Treasury restricts savings bond buys
By Michelle Singletary
By Michelle Singletary
At a time when the nation's savings rate is abysmal, the Treasury Department's Bureau of the Public Debt has decided to lower the annual amount of U.S. savings bonds that an individual can purchase in paper and electronic form.
Beginning this month, the limitation on annual purchases of savings bonds is set at $5,000 — meaning that individuals can only purchase $5,000 worth of Series EE bonds and another $5,000 for Series I savings bonds.
For those who want to exceed the limit for each series, there is a way. The $5,000 limit applies separately to bonds issued in paper and electronic form. You could buy $5,000 worth of EE bonds in paper form and another $5,000 in electronic form from www.treasurydirect.gov. The same purchasing limits apply for I bonds. In total, you can purchase $20,000 worth of EE and I bonds.
Before New Year's Day, the limit was $30,000 per series ($30,000 each for paper or electronic, for a total of $120,000 a year for EE and I bonds) and had been that way since 2003.
If you currently have money taken out of your paycheck to buy savings bonds and it exceeds this annual limit per series, you will have to change the withdrawal to comply with the new restriction.
WHY THE CHANGE?
"To refocus the savings bond program on its original purpose of making these nonmarketable Treasury securities available to individuals with relatively small sums to invest," the Treasury Department said in a release.
Richard Berman of Maryland was irate over the change, wondering if there was some sort of conspiracy to prevent middle-income investors from stocking up on savings bonds. Berman says he often buys I bonds.
"Could it be that they want to reduce or eliminate one of the best inflation-indexed, safe, no-commission investments?" he wrote to me. "Could it be a favor to Wall Street, since middle-class investors don't need a broker or bank to buy I-bonds?"
While the decision does seem ridiculous at a time when people need to save more, most of those buying bonds don't exceed the new limit. About 98 percent of all annual purchases of savings bonds by individuals are for $5,000 or less, according to Treasury spokeswoman Jennifer Zuccarelli.
Savings bonds have been subject to purchasing limits before. In the 1940s, the annual limit was $3,750 for Series E bonds, the predecessor to today's EE bonds. The last time the limit was as low as $5,000 was in 1973.
Paper EE bonds are purchased for 50 percent of their face value. On the other hand, electronically purchased EE bonds are sold at their full face value. It doesn't matter which version you buy, the rate is the same. But the Treasury Department has been pushing investors to go electronic, arguing that it is a more convenient way for people to buy and keep track of their bonds.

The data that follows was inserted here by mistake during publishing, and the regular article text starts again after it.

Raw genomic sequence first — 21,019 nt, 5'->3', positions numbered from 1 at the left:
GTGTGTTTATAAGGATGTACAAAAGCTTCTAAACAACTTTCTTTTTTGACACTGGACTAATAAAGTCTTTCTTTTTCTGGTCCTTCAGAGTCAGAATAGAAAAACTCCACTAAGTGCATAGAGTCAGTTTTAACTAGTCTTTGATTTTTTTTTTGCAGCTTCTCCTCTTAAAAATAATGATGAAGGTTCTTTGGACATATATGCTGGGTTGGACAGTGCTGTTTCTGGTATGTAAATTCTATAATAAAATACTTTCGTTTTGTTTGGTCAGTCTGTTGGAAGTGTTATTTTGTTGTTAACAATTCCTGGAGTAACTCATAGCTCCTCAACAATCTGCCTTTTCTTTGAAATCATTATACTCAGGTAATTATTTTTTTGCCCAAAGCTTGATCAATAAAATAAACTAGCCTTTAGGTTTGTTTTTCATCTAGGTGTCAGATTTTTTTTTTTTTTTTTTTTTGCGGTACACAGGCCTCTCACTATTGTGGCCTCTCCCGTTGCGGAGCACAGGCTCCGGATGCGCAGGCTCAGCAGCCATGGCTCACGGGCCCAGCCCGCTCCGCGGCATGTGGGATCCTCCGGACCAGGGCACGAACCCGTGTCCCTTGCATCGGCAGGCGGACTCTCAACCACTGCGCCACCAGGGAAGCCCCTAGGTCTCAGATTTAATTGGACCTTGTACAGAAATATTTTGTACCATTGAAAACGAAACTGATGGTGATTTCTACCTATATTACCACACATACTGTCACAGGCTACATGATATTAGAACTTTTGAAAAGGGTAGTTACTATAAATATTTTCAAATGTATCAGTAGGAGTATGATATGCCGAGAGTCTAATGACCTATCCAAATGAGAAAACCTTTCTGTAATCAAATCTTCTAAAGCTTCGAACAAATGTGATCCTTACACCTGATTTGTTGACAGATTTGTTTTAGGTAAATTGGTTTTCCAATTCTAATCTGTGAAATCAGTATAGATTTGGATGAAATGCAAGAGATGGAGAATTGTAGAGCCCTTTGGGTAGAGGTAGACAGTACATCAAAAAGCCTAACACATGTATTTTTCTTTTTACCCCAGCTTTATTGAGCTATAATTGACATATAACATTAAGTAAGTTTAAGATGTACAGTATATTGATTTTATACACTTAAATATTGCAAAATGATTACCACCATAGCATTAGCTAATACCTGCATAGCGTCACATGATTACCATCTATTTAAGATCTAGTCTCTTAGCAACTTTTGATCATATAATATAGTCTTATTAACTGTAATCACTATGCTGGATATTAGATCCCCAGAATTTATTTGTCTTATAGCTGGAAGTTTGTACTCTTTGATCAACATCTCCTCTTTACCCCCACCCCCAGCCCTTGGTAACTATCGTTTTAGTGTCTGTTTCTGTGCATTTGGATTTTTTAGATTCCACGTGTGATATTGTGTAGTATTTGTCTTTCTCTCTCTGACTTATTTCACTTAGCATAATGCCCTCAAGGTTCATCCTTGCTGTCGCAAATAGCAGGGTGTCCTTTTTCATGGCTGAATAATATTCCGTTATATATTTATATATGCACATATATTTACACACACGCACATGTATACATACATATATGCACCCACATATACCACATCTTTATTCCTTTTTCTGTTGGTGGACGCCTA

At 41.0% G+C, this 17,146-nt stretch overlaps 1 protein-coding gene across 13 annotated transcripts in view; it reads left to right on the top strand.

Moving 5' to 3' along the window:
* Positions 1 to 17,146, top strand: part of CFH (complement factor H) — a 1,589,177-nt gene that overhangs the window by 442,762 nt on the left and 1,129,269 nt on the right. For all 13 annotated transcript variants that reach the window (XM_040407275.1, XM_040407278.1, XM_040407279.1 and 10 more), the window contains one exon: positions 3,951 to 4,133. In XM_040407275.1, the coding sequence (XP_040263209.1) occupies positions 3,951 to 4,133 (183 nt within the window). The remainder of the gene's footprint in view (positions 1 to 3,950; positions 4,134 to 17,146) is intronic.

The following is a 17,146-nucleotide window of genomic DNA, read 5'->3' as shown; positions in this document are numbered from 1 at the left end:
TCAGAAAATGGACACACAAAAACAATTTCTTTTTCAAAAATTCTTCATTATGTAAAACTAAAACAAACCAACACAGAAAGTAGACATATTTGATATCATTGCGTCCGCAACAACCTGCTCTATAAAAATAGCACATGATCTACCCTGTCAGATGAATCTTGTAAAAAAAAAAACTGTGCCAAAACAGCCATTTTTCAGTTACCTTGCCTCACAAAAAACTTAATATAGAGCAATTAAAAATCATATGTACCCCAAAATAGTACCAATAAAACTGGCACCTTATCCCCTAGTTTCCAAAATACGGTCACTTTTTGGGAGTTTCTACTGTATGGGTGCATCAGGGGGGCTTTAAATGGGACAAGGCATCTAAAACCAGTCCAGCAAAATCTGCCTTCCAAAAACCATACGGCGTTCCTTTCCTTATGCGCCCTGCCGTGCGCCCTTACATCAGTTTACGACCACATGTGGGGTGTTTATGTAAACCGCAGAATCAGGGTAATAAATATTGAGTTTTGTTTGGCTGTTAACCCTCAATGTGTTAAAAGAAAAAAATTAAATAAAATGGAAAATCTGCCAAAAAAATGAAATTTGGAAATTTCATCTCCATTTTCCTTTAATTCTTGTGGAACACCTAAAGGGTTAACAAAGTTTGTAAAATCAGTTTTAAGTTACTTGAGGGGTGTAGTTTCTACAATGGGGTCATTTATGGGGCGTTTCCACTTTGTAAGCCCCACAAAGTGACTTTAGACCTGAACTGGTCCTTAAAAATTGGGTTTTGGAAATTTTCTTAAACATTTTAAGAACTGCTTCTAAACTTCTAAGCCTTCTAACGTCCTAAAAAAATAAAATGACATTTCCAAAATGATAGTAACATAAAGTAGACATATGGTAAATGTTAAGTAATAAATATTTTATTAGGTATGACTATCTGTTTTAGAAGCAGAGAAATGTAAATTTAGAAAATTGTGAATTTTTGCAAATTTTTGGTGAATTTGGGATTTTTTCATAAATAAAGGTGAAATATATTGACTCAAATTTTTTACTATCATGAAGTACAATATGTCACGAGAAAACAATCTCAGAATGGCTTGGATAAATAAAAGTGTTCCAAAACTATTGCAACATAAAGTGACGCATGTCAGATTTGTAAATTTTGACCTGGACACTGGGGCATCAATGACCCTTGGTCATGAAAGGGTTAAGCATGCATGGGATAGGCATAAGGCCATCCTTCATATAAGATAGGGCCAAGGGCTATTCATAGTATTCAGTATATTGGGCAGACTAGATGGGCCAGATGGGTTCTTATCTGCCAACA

Series EE bonds purchased on or after May 1, 2005, earn a fixed rate of return. The current rate is 3 percent.
The I bond is sold at face value so you pay $100 for a $100 bond. With the change, the $10,000 denomination paper Series I bond, which bears the image of the late Sen. Spark Matsunaga, a Democrat, is no longer available.
Many risk-averse investors prefer I bonds because they provide a guaranteed rate of return on the principal amount invested and most importantly, inflation protection.
The Series I inflation-indexed savings bond was introduced in 1998. The I bond is an accrual-type security, meaning interest is added to the bond monthly and paid when the bond is cashed. The earnings rate is a combination of a fixed interest rate plus the rate of inflation, adjusted semi-annually. The fixed rate remains the same throughout the life of the bond, while the semiannual inflation rate can be changed every six months.
Both the fixed rate of return and the semi-annual inflation rate are announced by the Treasury Department each May and November. Currently, the rate for the I bond through April is 4.28 percent.
At least the limits aren't a lifetime cap. The $5,000 limit per series and $20,000 total cap (when buying paper and electronic forms) apply only to a calendar year purchase of savings bonds.
While you may be in a snit about the recent change, I wouldn't be too irritated. Although it seems pointless for the Treasury Department to impose savings bond limits now, I would question the financial wisdom of investing more than $20,000 a year in savings bonds anyway.
For some people, protecting their principal is their primary focus. Bonds backed by the U.S. government give them peace.
But I would just caution if this is your investment strategy, keep in mind that the cost of many goods and services often exceed inflation. With that kind of money to invest on a yearly basis, at least consider diversifying so that your money not only keeps pace with inflation but has the opportunity to beat it.
Michelle Singletary writes for The Washington Post. Reach her at firstname.lastname@example.org.